In his 33-month tenure as Brownwood’s police chief, Terry Nichols was valued as the leader of the police department and friend of the community.

Nichols’ tenure was cemented Wednesday at a farewell reception in honor of himself and his wife, Nicky, at the Depot Civic and Cultural center, where a large group of friends, colleagues and city officials gave the departing chief a celebratory — and emotional — sendoff.

Nichols, whose last day on the job was Wednesday after starting work in July 2016, will become police chief in Seguin. The move will place Nichols and his wife closer to other family members.

Colleagues presented Nichols with gifts, photos and memorabilia, and City Manager Emily Crawford gave Nichols his Brownwood police badge to keep.

“I’ve told the men and women of the department they did not have to welcome me into their family,” Nichols said. “Police are a strange creature sometimes, and they can shut you out very quick. They did not have to embrace me. But they did.”

Nichols said his message to the police department was “do not stop … keep doing what you’re doing.”

‘That says a lot about that guy’

Brownwood school Superintendent Dr. Joe Young was the first of Nichols’ colleagues who offered tributes.

“The collaboration between the Brownwood ISD and police department was there before Chief Nichols came, but when he came it really kicked it up another notch,” Young said. “He taught us some things about school safety, about collaboration, that we hadn’t thought about, and some ways to secure our facilities that we didn’t even think were possible, and not turn our schools into prisons.

“Our students, our faculty, everybody that comes to our building — they’ve never been safer and we appreciate that.”

Young said Nichols once came to his home to talk about an event that had occurred. “I think we could have done that better,” Young recalled Nichols as telling him. “I just want to come face-to-face and tell you that we’re going to do better in the future.

“I was impressed that he came over to ensure that our working relationship was correct and that we were going to get better. That says a lot about that guy, and that’s what I saw the entire time he was here.”

Erasing an imaginary line

Sheriff Vance Hill referred to the construction of the Law Enforcement Center 17 years ago which houses the police department and sheriff’s office.

In previous years, Hill said, there had been “an imaginary line down the center of the law enforcement center that agencies didn’t cross. It wasn’t necessarily with the troops, it was with the administration.”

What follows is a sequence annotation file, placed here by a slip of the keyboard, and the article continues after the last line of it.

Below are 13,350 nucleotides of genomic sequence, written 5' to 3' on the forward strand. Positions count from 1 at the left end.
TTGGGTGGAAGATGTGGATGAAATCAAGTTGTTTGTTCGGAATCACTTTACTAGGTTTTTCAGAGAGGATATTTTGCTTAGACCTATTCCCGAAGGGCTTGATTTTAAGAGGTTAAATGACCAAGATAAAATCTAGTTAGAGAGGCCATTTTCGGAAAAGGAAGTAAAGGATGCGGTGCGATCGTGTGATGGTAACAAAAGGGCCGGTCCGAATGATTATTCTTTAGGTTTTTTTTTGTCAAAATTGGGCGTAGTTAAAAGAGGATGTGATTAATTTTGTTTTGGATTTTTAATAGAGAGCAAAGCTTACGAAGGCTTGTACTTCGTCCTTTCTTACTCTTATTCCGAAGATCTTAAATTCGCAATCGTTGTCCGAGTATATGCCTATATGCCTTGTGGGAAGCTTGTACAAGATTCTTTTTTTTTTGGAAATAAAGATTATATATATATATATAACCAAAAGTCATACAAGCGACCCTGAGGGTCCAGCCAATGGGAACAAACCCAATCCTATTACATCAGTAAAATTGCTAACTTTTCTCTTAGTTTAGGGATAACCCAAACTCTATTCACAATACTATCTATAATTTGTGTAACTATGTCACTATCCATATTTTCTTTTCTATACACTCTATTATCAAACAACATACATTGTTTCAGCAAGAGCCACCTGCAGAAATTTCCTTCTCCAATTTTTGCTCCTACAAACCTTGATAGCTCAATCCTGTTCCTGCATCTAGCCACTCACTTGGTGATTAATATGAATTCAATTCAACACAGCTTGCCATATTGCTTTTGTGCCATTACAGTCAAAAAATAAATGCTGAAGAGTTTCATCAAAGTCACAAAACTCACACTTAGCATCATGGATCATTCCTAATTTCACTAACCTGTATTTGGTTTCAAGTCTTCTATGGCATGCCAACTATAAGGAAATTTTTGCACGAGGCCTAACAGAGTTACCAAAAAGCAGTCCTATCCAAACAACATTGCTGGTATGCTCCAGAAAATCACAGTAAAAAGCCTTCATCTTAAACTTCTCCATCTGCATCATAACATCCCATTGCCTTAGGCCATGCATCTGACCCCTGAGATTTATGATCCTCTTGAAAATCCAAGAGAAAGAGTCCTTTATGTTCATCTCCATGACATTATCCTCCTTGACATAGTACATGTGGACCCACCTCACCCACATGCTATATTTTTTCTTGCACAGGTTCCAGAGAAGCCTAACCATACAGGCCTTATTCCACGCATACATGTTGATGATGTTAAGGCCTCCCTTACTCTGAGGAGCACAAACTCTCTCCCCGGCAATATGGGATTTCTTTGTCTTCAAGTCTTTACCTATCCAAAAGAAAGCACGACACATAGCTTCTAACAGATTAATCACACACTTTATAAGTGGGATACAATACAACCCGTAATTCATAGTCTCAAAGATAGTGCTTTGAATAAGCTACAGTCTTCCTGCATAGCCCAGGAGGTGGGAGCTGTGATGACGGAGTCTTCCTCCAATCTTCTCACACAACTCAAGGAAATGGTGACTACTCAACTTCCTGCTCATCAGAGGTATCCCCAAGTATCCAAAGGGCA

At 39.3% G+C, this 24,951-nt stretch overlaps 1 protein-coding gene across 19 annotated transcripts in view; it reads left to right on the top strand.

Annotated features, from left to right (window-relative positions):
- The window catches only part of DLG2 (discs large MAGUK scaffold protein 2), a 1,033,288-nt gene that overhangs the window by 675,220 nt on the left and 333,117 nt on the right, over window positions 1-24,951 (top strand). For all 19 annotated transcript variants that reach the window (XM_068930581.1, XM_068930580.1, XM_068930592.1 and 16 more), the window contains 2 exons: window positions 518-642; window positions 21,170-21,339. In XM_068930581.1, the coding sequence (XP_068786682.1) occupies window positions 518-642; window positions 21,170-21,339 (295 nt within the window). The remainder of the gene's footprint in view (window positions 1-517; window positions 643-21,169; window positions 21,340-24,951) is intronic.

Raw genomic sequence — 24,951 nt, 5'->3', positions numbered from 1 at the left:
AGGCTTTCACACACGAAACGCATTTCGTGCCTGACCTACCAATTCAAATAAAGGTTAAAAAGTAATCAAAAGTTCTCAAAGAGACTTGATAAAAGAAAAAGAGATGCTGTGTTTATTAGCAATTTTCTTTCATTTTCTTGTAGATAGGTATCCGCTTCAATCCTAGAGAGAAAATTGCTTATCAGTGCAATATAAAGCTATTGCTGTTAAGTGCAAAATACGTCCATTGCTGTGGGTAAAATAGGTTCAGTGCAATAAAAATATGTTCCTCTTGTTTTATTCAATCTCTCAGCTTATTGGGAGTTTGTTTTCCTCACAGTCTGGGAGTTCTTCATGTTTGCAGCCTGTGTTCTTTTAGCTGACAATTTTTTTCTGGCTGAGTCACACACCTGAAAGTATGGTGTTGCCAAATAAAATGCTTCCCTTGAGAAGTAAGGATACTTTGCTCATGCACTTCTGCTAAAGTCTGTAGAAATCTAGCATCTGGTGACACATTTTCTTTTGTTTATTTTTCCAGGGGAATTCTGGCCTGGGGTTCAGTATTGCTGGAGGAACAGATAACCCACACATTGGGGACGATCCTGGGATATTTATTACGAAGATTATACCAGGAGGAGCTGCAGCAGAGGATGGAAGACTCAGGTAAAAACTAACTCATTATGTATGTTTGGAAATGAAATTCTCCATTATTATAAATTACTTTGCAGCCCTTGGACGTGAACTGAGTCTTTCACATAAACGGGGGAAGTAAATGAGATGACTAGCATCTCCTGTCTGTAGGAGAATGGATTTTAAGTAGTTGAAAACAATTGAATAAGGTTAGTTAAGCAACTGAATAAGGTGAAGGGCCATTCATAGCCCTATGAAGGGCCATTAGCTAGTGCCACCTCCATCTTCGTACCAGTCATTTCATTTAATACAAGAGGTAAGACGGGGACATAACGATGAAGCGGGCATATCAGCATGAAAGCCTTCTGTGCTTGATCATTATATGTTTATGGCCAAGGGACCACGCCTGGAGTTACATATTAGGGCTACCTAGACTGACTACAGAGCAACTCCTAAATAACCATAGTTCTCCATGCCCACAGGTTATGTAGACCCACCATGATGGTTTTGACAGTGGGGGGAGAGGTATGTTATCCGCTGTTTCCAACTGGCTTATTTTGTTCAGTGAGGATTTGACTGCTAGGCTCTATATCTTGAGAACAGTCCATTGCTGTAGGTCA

Hill said one of his goals when he became sheriff was to “get rid of that imaginary wall.”

Nichols not only helped him do it but took the lead, Hill said. 

“We got it done together. Now we’re doing so many great things within our two agencies, and it wouldn’t have been possible without you,” Hill said, addressing Nichols.

‘We were not let down’

Early Police Chief David Mercer said law enforcement officials had heard of Nichols before he was hired as Brownwood police chief. He said they’d heard about the training Nichols could bring through his former agency, the San Marcos-based Advanced Law Enforcement Rapid Response Training.

“We were all excited, and man, we were not let down,” Mercer said. “You brought some good training. You brought good memories to all of us. The cooperation between agencies was over the top, and that was because of you.”

Officer Fred Bastardo, president of the Brownwood Municipal Police Association, said he’d been part of the interview team when Nichols was hired. “The team wanted someone that would give the department a sense of direction, challenge us and then allow us to do our missions,” Bastardo said.

“If I asked everyone at the department ‘are we in a better place as a department than when Chief Nichols first started with us,’ the answer, I know, would be an overwhelming ‘yes.’”

Addressing Nichols, Bastardo continued, “we’re grateful that you were able to accept the position of chief. You did so with dignity and humility. We’ll stay the course.”

Assistant Police Chief James Fuller said Nichols “made this department one department. He did a lot of great work. He’s a friend.”

‘Living out your calling’

Crawford, the last to speak, said the reception’s crowd made it seem that “we are celebrating the retirement of a chief who has been in Brownwood for 10 years, and the reason for that is, Chief Nichols has woven himself into the fabric of the community in such a genuine way. It really feels like he has been with us for more than three years.”

Crawford said her notes from Nichols’ May 2016 interview for the police chief’s job show that Nichols stressed the attributes of partnership, training and leadership.

“You delivered,” Crawford said.

The city manager said she saw Nichols interact “with anyone from any walk of life. He definitely had a way of leveling himself. He made those he spoke with feel comfortable, feel important and feel heard.”

Crawford concluded by reading a Bible verse which includes the words “I urge you to live a life worthy of the calling you have received. Be completely humble and gentle. Be patient, bearing with one another in love. Make every effort to keep the unity of the spirit through the bond of peace.

“Thank you, Terry, for living out you calling. We send you with our blessings and our gratitude to Seguin. Thank you for being a friend to Brownwood and a friend to me.”

Nichols, the last person to the microphone, said, “Our time here in Brownwood — the best word I can describe is ‘precious.’”

Nichols said the mayor and Brownwood City Council support the police department and “they have our back.” Nichols said Crawford “had the courage to give me a chance and lead the men and women of this department.

“We live in such a great community and I hope you all recognize what you have. You’re in great hands.”